AAA Urges Motorists to Be Alert When Schools Are Open

BURNSVILLE, Mn (August 17, 2017) – As more than 55 million students across the United States get ready to start the 2017-18 school year, AAA urges motorists to slow down and stay alert in neighborhoods and school zones.  With new schedules starting once again for many families, it’s critical to be aware of increased child pedestrian activity before -and after-school hours. The afternoon hours are particularly dangerous for children who are walking.  Over the last decade, nearly one-third of child pedestrian fatalities occurred between 3 and 7 p.m.

AAA’s School’s Open – Drive Carefully awareness campaign was launched in 1946 to help reduce the number of school-related pedestrian injuries and fatalities.  In 2015, more than 343 child pedestrians died and 11,000 were injured nationwide.

 "AAA’s School’s Open – Drive Carefully awareness campaign is designed to curb a trend of unsafe driving behavior as children head back to school," said Amy Stracke, Managing Director, Traffic Safety Advocacy for AAA – The Auto Club Group and Executive Director of the Auto Club Group Traffic Safety Foundation.   “It’s important for motorists to fully focus on driving and remember to be on the lookout for children walking or riding their bicycles to and from school.”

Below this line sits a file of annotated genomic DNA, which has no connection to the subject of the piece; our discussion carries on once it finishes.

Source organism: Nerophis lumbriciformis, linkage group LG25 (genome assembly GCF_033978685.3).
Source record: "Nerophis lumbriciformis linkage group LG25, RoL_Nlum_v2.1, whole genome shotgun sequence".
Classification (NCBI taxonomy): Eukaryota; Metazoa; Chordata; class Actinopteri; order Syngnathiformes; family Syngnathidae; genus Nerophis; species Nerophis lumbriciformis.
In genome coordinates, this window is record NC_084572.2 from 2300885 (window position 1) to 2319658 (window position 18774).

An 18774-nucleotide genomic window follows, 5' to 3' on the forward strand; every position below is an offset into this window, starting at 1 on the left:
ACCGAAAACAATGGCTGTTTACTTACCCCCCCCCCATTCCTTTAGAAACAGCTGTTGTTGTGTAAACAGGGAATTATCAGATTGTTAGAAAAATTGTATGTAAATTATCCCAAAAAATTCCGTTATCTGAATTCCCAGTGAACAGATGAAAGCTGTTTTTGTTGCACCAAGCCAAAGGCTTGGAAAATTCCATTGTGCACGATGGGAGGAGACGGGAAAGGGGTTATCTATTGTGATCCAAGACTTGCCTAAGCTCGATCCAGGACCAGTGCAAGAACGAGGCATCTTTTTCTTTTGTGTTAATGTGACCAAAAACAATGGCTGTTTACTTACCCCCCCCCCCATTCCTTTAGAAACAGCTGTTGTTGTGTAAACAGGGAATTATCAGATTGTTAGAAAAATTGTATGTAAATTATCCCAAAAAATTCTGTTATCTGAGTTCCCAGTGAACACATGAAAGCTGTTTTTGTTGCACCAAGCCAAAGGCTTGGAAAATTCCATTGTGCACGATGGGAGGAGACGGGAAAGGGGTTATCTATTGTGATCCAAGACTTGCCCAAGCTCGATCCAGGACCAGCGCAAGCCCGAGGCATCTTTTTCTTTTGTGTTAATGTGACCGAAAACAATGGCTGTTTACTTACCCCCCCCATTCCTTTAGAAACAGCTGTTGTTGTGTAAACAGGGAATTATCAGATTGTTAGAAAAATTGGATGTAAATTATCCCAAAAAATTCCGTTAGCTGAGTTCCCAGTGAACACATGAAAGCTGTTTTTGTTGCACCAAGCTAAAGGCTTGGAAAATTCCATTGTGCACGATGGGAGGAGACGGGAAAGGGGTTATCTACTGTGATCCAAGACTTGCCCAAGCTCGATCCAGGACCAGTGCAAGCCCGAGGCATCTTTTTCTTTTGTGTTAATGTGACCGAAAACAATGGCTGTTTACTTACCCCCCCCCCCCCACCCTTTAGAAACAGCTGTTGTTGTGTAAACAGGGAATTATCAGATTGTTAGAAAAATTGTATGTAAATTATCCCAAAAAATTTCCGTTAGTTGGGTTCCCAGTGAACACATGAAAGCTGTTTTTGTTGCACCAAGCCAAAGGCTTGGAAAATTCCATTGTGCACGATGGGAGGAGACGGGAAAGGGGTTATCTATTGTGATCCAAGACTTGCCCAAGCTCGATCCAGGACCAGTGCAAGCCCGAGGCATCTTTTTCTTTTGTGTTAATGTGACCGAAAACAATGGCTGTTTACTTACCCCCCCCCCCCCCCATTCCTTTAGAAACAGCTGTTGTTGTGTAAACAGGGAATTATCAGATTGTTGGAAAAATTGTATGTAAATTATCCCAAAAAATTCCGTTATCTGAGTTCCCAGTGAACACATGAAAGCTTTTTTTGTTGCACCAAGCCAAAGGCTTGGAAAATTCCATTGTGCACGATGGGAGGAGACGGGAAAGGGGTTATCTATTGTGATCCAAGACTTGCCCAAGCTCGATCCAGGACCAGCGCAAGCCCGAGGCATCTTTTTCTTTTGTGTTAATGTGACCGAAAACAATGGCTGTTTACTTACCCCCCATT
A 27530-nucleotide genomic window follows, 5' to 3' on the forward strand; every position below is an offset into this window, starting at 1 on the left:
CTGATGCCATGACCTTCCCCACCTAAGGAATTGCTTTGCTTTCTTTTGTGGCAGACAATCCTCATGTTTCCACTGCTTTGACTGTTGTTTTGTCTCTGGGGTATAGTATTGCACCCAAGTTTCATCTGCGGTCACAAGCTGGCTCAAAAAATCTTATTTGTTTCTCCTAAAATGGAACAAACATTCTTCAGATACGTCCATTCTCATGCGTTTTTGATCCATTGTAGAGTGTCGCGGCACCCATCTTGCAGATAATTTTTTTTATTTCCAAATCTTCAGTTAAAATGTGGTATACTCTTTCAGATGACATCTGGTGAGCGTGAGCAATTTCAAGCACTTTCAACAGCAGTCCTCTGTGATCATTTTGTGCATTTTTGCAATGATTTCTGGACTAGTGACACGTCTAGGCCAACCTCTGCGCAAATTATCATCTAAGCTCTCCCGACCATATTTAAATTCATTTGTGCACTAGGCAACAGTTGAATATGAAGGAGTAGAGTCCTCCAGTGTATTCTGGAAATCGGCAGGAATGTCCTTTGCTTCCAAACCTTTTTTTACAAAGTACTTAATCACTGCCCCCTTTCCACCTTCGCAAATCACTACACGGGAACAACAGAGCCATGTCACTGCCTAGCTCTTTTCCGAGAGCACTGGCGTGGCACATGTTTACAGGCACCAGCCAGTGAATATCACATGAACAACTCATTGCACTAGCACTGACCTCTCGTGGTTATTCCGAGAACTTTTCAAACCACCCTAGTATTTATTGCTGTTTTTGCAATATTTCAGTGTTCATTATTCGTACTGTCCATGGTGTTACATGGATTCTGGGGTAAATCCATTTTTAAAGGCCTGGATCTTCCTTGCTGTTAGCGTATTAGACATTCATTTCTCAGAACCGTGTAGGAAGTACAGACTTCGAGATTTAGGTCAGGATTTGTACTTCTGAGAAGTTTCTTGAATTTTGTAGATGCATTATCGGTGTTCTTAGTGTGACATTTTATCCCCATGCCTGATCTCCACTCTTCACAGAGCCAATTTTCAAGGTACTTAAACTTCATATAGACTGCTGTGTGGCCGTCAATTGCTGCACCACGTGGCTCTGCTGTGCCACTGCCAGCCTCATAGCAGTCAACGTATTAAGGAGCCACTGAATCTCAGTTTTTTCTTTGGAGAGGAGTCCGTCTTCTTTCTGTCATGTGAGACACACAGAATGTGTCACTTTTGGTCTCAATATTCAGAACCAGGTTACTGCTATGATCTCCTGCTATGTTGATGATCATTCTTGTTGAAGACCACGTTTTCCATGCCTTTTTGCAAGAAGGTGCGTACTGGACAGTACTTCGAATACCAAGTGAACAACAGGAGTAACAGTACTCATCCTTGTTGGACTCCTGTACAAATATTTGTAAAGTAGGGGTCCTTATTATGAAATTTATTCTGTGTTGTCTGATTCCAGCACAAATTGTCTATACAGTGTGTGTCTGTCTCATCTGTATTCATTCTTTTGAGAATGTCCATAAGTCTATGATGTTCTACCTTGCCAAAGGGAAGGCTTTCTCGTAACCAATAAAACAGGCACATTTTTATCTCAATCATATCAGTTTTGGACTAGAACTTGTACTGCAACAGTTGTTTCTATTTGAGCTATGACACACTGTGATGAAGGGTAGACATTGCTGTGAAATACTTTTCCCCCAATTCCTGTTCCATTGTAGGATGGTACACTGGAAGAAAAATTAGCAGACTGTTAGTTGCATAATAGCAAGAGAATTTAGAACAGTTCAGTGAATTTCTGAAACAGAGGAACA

Here are several recommendations from AAA regarding ways drivers can help to keep children safe:

About Auto Club Group Traffic Safety Foundation
Established by AAA – The Auto Club Group in 2010, Auto Club Group Traffic Safety Foundation, Inc. (ACGTSF) is a 501(c)(3) non-profit organization and public charity dedicated to producing a significant and continuous reduction in traffic crashes, injuries and deaths in the communities targeted by its efforts. ACGTSF provides programs, education and outreach to increase public awareness about the importance of traffic safety and improve driving behavior. ACGTSF is funded by voluntary, tax-deductible contributions from organizations and individuals who support ACGTSF’s purpose.